An example (how to get started)
If you are using tools like Photoshop 2023 or Lightroom 2023, new capabilities exist to help with content. For our purposes, let’s use Photoshop. First, one needs to enable this beta capability. From the main menu, select Window > Content Credentials (Beta).
You then enable content credentials and link to your social media accounts. In this case, I have linked both our Twitter feed and Instagram feed. This provides and identifies references for individuals viewing your work.
One can also choose to publish your content credentials to the cloud. The alternative is to attach them to your files (which would increase the file size of each file). When you refresh the Content Credentials panel, one would see the linked accounts in Photoshop.
When you work with images, you can then preserve the content credentials as part of your file saving/exporting process. In this case, I removed the background from one of my orchid photos (generated by stacking a number of images together). Before exporting, these are some of the data one can include.
Ok, content credentials are now in the meta data. Now what?
Perhaps one encounters the stacked image of an orchid online. We all know it is not possible to take a macro photo of a flower with such detail unless there has been some manipulation. One can use a tool like Verify (at the Content Authenticity Initiative site) to learn more about the image. Note that the image is being examined on your local computer (and is not being uploaded during this checking process). This is what I see when I examine the orchid image.
Note that there is recognition that there have been prior edits to this image (before the CAI was activated). However, one can also see the additional information. In addition to the inspection tab, there is an overview (for those who like to see the origins).
Of course, that was an overview of my efforts working with actual images. What about AI-generated images?
AI and C2PA
Tools (like Adobe Firefly) utilize open-source tools (C2PA in this case). If you follow the link to C2PA, there is an introduction video. Without going into all the weeds, here is what one sees when testing the content authenticity of a Firefly-generated image. Note, there is no visual overview as this was just machine-generated. One can clearly see the origin of the image.
Perhaps the CAI will help us better deal with the wave of misinformation being generated. Time will tell. In the interim, we encourage you to try out these open-source tools. As always, we are curious what you think. Let us know in the comments.
April has been a very busy month at Web Professionals Global. In addition to running the SkillsUSA national web design and development competition, we have been helping more and more states with their statewide web design and development competitions. This year we connected with a significant number. We provided the contest assets (including a work order), a coding environment, judging rubric, and associated videos to help both competitors use the online environment and judges review the work of competitors. This means our monthly update on what is happening in the world of the web is running a bit late.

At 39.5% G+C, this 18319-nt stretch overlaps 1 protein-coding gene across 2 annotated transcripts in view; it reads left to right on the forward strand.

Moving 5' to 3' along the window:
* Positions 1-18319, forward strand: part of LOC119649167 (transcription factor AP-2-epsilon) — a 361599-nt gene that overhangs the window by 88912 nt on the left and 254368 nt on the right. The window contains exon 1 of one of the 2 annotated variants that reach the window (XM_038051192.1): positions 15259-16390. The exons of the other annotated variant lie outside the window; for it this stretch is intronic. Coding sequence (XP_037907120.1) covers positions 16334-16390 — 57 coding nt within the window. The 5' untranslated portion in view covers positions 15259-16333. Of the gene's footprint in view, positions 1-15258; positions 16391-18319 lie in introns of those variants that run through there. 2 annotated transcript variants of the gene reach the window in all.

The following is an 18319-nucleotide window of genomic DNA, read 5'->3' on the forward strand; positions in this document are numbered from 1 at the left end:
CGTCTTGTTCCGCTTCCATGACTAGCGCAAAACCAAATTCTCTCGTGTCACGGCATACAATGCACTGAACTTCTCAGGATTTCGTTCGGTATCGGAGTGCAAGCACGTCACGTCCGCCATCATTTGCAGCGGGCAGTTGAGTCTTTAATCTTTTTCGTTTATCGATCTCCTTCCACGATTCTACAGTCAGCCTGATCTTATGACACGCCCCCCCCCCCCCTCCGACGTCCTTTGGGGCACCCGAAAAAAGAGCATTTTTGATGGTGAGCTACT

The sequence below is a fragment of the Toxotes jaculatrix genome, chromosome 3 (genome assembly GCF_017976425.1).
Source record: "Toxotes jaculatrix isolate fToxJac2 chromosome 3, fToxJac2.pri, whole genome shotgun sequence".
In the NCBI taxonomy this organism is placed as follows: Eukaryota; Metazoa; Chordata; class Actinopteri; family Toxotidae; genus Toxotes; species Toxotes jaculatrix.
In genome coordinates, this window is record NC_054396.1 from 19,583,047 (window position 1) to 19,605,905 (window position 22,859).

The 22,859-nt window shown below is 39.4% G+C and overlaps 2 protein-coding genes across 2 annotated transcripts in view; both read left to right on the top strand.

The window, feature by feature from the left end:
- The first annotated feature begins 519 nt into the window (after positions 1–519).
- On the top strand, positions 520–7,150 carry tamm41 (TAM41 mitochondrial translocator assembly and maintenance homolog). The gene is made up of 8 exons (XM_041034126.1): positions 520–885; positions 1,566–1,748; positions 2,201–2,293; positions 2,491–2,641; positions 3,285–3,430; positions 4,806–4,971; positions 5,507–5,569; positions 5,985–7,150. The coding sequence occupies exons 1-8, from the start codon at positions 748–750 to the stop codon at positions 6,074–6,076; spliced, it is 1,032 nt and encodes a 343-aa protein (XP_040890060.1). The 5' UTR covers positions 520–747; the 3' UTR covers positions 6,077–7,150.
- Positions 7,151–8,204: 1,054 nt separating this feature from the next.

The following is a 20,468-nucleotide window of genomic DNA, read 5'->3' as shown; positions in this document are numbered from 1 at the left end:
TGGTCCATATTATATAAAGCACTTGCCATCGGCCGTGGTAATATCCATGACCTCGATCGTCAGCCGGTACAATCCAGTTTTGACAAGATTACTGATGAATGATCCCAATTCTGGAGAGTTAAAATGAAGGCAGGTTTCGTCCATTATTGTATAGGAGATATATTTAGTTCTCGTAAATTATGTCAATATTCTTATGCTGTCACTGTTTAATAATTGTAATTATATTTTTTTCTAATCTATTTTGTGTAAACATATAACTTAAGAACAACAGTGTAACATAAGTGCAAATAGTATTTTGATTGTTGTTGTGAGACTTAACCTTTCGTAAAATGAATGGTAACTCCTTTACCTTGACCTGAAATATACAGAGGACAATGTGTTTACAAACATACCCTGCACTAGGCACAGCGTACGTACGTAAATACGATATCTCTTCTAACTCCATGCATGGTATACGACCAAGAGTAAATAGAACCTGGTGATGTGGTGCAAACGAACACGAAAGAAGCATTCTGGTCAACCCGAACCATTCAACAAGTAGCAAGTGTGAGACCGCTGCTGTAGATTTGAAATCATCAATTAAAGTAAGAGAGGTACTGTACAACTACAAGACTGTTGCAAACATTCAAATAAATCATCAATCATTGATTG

Here are some of the articles we found interesting. We hope you enjoy learning more about what is happening. As always, we are interested in learning what you are most keen to learn about. Please add a comment and let us know. Here are some categories for the articles we found interesting. As mentioned in previous posts, all links will open in a new browser window/ tab.
- AI and current uses
AI and current uses
You will note there is a featured image associated with this weblog post. In the past, this was manually generated (using tools such as Adobe Express or similar). The image this month was generate from a test entry describing to Adobe Firefly what was desired. In this example, I entered text asking for a photo of a desktop with an open laptop, an open notebook, pens and pencils on the desk and blooming orchids. The result is what you see. It was generated in under 10 seconds. Yes, AI saves time.
We have also been using AI to generate the client assets for our web competitions. Logo creation, text content, and more are all generated using AI (which saves us considerable time).
As an organization, we support the recently formed Content Authenticity Intiative. We encourage readers to follow the link to learn more about this important initiative.
It appears Google is considering updating the venerable padlock depicting SSL sites.They are considering a variant of the tune icon. Read more about it on the Chromium blog. They present a solid rationale for making this change. For example, only 11% of those surveyed really understood what the padlock meant. As they mention, even the FBI mentions the lock icon is no indication of website safety. We are curious as to your thoughts about this change. It appears this will be coming to a Chrome browser near you one of these releases. Let us know your thoughts in the comments.
Speaking of browsers, in case you missed it, April 30 marked the 30th anniversary of the licensing of the web for general use and at no cost. 30 years. WOW. Yes, that was a pun.